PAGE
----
When you sing in a concert, it’s for your enjoyment and the audience.
But at those Midnight Services, it was always the feeling that the all those people together, singing as one voice, regardless of talent or experience were truly making a joyful noise unto the Lord. And loving every, single, minute of it.
Marley’s Ghosts Part 2
Marley’s second ghost showed Christmas present.
A few years ago, we chose to celebrate Christmas day as just the two of us (and the kitties).
Having had my parents stay every Christmas for over 10 years, I naturally still catered for in case I should happen to have the missing 9th Legion of the Roman Army turn up. Who honestly needs a 6lb ham for two people? Well, at least we wouldn’t go hungry for the rest of January.
That first time that we sat down, just the two of us, for Christmas dinner, I realized that in the storm of all the preparations for Christmas, sometimes you need the simple peace of being with the person who means the most to you.
Yes, we have roast dinners throughout the year and yes sprouts are not just for Christmas. But, Christmas Day is the one day that there is very little traffic on the roads. Our house is quiet as are the streets around us. I like to get up early, sit listening to my mix of carols and Christmas songs and as I peel my potatoes and prepare my sprouts I get to talk to God, just on my own.
For one day, I am not anxious about anything. In fact, as I bring out our dinner and give thanks to God for everything, I am always overcome by that peace of God which passes all understanding and guards our hearts and minds.
Marley’s Ghosts Part 3
Looking forward with the last of Marley’s Ghosts I am always torn between the ghosts of Christmas past and present.
Wanting to be part of a Congregation celebrating Christmas together and being at home with just my husband enjoying the peace and personal closeness to God.
Yes, you can pop into Church for the Christmas day service and then go home to the quiet. But that doesn’t really explain the dilemma.
Coming together helps enthuse and encourage us in our faith, it brings us closer to God because we undertake the act of worship and do it as a community.
Spending time with ourselves in contemplation is also an important part of being a Christian. There is a difference between hiding from the world and taking a step away to separate yourself from your worries and concerns.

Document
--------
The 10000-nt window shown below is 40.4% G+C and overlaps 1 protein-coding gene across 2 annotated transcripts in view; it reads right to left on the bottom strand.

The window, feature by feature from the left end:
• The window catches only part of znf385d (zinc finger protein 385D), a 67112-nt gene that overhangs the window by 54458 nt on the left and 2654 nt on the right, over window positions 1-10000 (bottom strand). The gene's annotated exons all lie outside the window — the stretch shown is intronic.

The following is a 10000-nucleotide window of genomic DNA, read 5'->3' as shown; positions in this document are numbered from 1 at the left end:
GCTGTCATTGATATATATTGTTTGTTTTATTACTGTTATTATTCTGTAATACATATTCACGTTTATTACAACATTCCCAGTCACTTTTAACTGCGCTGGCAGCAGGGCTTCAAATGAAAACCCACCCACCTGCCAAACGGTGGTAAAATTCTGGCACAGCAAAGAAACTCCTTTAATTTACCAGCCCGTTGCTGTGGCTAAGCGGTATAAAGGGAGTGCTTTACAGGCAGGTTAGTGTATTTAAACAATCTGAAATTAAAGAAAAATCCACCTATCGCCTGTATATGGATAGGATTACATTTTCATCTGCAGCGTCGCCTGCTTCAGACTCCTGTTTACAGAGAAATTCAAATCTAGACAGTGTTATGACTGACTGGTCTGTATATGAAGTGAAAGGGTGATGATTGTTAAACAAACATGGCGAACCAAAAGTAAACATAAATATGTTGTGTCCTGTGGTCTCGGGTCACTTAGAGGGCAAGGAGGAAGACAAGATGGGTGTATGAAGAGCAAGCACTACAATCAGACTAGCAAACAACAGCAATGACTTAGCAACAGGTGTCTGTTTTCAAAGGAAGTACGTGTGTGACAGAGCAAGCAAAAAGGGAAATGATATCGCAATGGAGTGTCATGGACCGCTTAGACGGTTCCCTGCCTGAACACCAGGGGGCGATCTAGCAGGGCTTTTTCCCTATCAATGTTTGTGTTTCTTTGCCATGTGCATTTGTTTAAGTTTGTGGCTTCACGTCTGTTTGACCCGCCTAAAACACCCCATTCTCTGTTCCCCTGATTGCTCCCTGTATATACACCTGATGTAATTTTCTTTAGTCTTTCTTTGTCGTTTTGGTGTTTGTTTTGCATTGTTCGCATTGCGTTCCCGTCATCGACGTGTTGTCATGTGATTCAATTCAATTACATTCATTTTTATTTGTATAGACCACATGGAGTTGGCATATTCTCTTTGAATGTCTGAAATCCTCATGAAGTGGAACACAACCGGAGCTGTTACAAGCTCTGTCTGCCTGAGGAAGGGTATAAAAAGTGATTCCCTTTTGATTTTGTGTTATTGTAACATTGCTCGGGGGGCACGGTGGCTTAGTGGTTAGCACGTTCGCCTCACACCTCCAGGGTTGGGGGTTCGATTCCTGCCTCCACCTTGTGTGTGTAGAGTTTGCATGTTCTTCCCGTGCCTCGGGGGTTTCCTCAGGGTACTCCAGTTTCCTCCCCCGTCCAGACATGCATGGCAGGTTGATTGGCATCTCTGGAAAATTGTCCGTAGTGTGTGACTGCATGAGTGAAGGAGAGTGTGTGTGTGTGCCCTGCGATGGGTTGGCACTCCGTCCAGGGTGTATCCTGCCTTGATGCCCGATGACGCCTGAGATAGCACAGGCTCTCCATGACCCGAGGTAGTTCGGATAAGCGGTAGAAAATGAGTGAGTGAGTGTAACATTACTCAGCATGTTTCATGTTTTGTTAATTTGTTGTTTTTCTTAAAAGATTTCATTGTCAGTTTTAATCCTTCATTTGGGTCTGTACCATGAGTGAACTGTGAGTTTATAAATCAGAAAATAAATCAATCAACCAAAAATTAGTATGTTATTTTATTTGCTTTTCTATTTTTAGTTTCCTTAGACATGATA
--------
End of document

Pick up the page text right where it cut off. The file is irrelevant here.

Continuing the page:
I’m lucky enough that once each year, at the start of Lent, I’m able to go on a sewing retreat at a monastery. When the commercialism of Christmas starts to overtake the meaning of Jesus’ birth, I will take time out to reconnect with what Christmas is really about.
For me, it is being able to connect in the weeks of advent leading up to our Christmas morning service, then to enjoy connecting with my personal relationship with God in the days following Christmas when I am at home with my husband and my cats so that I can truly hear that still, small voice of calm.
My first visit to a Christmas Market, in Germany, was in 2006 when I was in Munich for work.
Between 2012 and 2016 I visited Munich for work every December and spent most of my evenings wandering around Marienplatz and taking in the Christmas vibe whilst keeping myself warm drinking Glühwein.
One year, I was so cold that it took me nearly an hour to defrost back in my hotel room.
In 2007, hubby and I went to Cologne and visited the 8 markets there.
German Christmas markets, also known as "Weihnachtsmarkt," have a long history dating back to the Middle Ages. These markets originated in the German-speaking regions of Europe and have since spread to other parts of the world.
The first recorded Christmas market was held in Dresden, Germany in 1434. These early markets were held in church squares and were a way for people to buy and sell goods, particularly food and handmade crafts, during the holiday season.
Over time, the Christmas market tradition spread throughout Germany and other parts of Europe, becoming an important part of the region's cultural and economic life. Today, German Christmas markets are known for their festive atmosphere, which includes the sale of traditional holiday foods, drinks, and gifts, as well as live music and other entertainment.
Every one of our nutcrackers and incense burners, that we get out at Christmas, have been bought at one of the Christmas Markets we have visited in either Germany or the UK
In the UK, Christmas Markets have started to become a regular feature with a Medieval one in Lincoln and the now famous Frankfurt German Market in Birmingham.